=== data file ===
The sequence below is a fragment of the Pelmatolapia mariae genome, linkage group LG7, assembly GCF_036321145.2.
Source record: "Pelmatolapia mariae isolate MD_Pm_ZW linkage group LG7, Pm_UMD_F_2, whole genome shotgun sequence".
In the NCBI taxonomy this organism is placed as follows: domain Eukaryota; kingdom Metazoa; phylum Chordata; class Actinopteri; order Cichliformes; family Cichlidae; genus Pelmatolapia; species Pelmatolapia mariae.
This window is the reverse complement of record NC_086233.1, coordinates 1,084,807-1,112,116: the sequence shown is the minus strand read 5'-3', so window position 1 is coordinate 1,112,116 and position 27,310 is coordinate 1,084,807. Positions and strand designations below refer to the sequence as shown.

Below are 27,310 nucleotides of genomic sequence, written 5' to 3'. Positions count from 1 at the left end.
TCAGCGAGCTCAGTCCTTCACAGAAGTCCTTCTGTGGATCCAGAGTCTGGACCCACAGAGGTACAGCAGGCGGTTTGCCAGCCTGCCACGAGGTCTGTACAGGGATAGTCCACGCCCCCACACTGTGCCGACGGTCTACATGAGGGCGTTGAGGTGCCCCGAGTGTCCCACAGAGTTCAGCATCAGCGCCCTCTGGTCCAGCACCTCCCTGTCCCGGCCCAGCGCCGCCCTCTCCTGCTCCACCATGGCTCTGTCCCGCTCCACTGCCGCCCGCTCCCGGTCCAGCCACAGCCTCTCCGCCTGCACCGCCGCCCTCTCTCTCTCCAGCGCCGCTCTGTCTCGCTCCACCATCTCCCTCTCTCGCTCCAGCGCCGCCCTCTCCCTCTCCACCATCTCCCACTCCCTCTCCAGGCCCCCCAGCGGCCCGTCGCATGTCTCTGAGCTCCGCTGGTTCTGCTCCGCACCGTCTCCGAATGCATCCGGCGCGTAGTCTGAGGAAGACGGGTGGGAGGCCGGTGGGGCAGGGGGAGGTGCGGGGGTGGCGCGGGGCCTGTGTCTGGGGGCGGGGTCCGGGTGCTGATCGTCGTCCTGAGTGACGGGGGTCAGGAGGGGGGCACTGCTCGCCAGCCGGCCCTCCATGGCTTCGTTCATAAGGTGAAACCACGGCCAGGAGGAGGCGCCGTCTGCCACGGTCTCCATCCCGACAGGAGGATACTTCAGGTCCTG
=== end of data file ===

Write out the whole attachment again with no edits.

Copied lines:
The sequence below is a fragment of the Pelmatolapia mariae genome, linkage group LG7, assembly GCF_036321145.2.
Source record: "Pelmatolapia mariae isolate MD_Pm_ZW linkage group LG7, Pm_UMD_F_2, whole genome shotgun sequence".
In the NCBI taxonomy this organism is placed as follows: domain Eukaryota; kingdom Metazoa; phylum Chordata; class Actinopteri; order Cichliformes; family Cichlidae; genus Pelmatolapia; species Pelmatolapia mariae.
This window is the reverse complement of record NC_086233.1, coordinates 1,084,807-1,112,116: the sequence shown is the minus strand read 5'-3', so window position 1 is coordinate 1,112,116 and position 27,310 is coordinate 1,084,807. Positions and strand designations below refer to the sequence as shown.

Below are 27,310 nucleotides of genomic sequence, written 5' to 3'. Positions count from 1 at the left end.
TCAGCGAGCTCAGTCCTTCACAGAAGTCCTTCTGTGGATCCAGAGTCTGGACCCACAGAGGTACAGCAGGCGGTTTGCCAGCCTGCCACGAGGTCTGTACAGGGATAGTCCACGCCCCCACACTGTGCCGACGGTCTACATGAGGGCGTTGAGGTGCCCCGAGTGTCCCACAGAGTTCAGCATCAGCGCCCTCTGGTCCAGCACCTCCCTGTCCCGGCCCAGCGCCGCCCTCTCCTGCTCCACCATGGCTCTGTCCCGCTCCACTGCCGCCCGCTCCCGGTCCAGCCACAGCCTCTCCGCCTGCACCGCCGCCCTCTCTCTCTCCAGCGCCGCTCTGTCTCGCTCCACCATCTCCCTCTCTCGCTCCAGCGCCGCCCTCTCCCTCTCCACCATCTCCCACTCCCTCTCCAGGCCCCCCAGCGGCCCGTCGCATGTCTCTGAGCTCCGCTGGTTCTGCTCCGCACCGTCTCCGAATGCATCCGGCGCGTAGTCTGAGGAAGACGGGTGGGAGGCCGGTGGGGCAGGGGGAGGTGCGGGGGTGGCGCGGGGCCTGTGTCTGGGGGCGGGGTCCGGGTGCTGATCGTCGTCCTGAGTGACGGGGGTCAGGAGGGGGGCACTGCTCGCCAGCCGGCCCTCCATGGCTTCGTTCATAAGGTGAAACCACGGCCAGGAGGAGGCGCCGTCTGCCACGGTCTCCATCCCGACAGGAGGATACTTCAGGTCCTG